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Giants and Startups in Alabama Aerospace

Our cross-section of Alabama’s diverse aerospace sector includes some homegrown high-tech suppliers alongside some industry giants working on some of the largest contracts in the state’s aerospace history.

Archangel CEO Michael Greene holds the company’s flagship product, the AHR150A, an FAA-approved sensor system for aircraft attitude, speed, altitude and heading.

Archangel CEO Michael Greene holds the company’s flagship product, the AHR150A, an FAA-approved sensor system for aircraft attitude, speed, altitude and heading.

Alabama’s aerospace industry has made significant strides in the last year, owing in part to the sheer diversity of its technology and manufacturing companies. The state’s versatile collection of small and specialty businesses covers a broad spectrum, from composite pieces to robotic manufacturing systems to legendary companies of the nation’s aerospace industry.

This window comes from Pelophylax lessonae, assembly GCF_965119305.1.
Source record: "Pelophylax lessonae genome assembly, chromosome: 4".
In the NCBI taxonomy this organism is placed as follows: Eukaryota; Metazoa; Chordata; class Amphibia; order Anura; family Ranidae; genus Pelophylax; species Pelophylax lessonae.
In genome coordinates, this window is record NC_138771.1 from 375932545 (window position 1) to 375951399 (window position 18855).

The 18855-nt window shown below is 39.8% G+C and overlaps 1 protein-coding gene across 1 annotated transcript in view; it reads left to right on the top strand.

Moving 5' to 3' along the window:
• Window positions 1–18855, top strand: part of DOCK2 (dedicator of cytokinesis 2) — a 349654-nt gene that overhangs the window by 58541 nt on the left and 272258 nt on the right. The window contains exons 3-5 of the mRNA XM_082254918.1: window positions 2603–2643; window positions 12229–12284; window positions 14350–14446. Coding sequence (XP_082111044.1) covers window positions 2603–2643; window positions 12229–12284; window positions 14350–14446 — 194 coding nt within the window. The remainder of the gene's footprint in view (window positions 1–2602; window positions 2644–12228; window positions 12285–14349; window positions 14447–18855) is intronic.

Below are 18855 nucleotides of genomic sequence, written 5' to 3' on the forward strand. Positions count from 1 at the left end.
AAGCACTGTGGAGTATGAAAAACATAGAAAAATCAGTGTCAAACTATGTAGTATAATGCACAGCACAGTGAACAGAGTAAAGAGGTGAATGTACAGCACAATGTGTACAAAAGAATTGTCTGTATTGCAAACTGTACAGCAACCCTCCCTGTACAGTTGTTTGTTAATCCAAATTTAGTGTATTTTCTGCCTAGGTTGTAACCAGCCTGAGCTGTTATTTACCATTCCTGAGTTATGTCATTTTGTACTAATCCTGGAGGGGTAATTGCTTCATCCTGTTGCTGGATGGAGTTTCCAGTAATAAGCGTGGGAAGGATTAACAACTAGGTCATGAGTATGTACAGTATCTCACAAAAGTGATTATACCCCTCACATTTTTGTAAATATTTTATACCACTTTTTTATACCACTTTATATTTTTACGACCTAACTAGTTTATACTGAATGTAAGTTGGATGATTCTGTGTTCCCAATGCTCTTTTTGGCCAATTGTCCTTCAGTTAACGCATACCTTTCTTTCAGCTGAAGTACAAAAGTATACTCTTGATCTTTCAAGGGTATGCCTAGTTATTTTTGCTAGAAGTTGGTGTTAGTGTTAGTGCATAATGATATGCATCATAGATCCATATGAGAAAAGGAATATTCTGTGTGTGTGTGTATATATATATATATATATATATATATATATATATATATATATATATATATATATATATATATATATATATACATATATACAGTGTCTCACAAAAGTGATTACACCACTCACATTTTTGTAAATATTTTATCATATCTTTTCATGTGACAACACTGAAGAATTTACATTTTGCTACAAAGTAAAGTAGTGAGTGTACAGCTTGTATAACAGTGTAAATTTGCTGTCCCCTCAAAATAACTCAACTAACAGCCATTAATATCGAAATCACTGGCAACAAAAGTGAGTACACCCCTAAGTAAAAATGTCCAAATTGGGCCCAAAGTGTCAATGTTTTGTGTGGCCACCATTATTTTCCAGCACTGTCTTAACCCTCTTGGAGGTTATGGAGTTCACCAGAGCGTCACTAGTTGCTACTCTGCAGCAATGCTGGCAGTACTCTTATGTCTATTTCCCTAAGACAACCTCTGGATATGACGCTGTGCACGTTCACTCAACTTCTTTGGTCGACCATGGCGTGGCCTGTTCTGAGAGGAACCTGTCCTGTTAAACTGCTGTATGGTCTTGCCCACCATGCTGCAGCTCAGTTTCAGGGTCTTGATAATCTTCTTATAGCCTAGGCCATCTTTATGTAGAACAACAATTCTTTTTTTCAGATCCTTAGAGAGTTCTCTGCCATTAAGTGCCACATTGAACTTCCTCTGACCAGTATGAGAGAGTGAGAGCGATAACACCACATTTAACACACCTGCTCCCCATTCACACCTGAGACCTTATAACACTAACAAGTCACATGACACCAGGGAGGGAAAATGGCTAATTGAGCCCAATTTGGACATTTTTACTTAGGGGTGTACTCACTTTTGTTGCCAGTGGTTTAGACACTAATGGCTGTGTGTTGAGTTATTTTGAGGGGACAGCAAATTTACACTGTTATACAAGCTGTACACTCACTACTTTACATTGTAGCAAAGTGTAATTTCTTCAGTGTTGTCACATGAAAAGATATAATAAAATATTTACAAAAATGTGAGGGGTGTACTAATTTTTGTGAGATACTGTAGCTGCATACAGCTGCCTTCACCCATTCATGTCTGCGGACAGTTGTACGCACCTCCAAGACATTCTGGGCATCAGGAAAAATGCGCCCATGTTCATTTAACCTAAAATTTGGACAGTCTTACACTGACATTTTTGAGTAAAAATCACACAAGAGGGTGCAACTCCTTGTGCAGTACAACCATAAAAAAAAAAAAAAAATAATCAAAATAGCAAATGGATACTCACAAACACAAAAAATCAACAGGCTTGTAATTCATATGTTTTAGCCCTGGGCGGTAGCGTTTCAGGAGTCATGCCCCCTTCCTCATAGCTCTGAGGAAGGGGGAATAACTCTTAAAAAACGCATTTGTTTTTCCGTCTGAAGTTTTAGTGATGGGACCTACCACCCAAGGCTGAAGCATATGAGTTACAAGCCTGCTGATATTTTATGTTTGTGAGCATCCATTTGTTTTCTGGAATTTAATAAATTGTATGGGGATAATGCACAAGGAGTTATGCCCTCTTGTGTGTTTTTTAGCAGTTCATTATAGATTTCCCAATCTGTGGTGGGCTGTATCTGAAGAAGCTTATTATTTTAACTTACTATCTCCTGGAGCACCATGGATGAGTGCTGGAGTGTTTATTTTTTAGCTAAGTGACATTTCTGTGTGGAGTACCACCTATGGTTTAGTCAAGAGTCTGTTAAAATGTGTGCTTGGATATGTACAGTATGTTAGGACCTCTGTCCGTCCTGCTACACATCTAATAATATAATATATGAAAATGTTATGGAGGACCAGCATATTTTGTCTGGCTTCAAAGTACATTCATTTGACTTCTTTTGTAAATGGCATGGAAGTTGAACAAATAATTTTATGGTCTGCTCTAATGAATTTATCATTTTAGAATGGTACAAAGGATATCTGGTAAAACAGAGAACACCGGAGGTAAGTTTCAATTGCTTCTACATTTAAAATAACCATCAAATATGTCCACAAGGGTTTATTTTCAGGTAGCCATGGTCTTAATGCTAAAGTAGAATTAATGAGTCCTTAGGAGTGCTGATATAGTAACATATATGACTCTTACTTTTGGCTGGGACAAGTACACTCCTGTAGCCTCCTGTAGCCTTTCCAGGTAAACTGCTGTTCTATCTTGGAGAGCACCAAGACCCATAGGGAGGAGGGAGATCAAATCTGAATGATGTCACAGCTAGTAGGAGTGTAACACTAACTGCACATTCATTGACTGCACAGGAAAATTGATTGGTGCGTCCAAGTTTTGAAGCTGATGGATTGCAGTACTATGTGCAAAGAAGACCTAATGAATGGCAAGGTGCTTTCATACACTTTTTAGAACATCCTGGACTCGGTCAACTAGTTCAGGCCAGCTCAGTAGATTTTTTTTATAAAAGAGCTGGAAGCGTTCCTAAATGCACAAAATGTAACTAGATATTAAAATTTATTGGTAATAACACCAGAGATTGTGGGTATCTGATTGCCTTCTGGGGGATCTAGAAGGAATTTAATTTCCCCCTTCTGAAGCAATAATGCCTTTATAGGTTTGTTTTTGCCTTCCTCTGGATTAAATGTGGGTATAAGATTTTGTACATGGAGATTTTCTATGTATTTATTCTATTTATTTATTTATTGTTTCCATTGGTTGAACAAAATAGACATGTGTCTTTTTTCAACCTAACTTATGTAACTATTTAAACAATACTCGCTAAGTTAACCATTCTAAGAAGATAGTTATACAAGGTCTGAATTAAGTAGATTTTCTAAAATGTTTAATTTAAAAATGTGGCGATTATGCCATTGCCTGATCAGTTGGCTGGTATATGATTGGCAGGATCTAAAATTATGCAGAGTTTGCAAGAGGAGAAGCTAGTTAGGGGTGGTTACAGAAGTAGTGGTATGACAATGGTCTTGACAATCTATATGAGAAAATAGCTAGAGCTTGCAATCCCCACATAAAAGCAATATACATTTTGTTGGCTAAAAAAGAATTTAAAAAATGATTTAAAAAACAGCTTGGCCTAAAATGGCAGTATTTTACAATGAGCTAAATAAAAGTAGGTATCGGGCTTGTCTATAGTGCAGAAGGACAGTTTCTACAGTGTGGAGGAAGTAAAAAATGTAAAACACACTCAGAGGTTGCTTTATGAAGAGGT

Archangel Systems

Based in Auburn, Archangel Systems has steadily expanded its dealership network into the Northeast and South America. The European Aviation Safety Agency has recently granted them approval to use their flagship product in European airspace. “This is a major accomplishment for our planned growth into civilian aircraft throughout Europe,” says Director of Emerging Technology Bill Dillard. “By the end of 2015, we will have FAA approval for our next major product addition, targeting the aircraft retrofit market.”

The company designs and manufactures attitude, air data and magnetic heading systems for virtually any form of aircraft. “Today we supply to major OEMs, defense departments and retrofit shops around the world,” Dillard says. 

Archangel handles all operations in-house, with 20 employees across engineering, production and corporate administration. “We outsource nothing,” says Dillard. “That means Archangel staff executes all aspects of FAA certification and quality system control to industry standards.” 

Archangel has invested extensive R&D into inertial sensor technology. “That work has been funded over the years by several Department of Defense offices in both Huntsville and Washington, including SMD, ONR, and DARPA,” says Dillard. “In fact, our product catalog was a direct spin-off from one R&D program.” 

The company supplies its systems to a wide range of international customers, such as Airbus Defense and Space, The Boeing Co. and Lockheed Martin, as well as an increasing list of retrofit houses.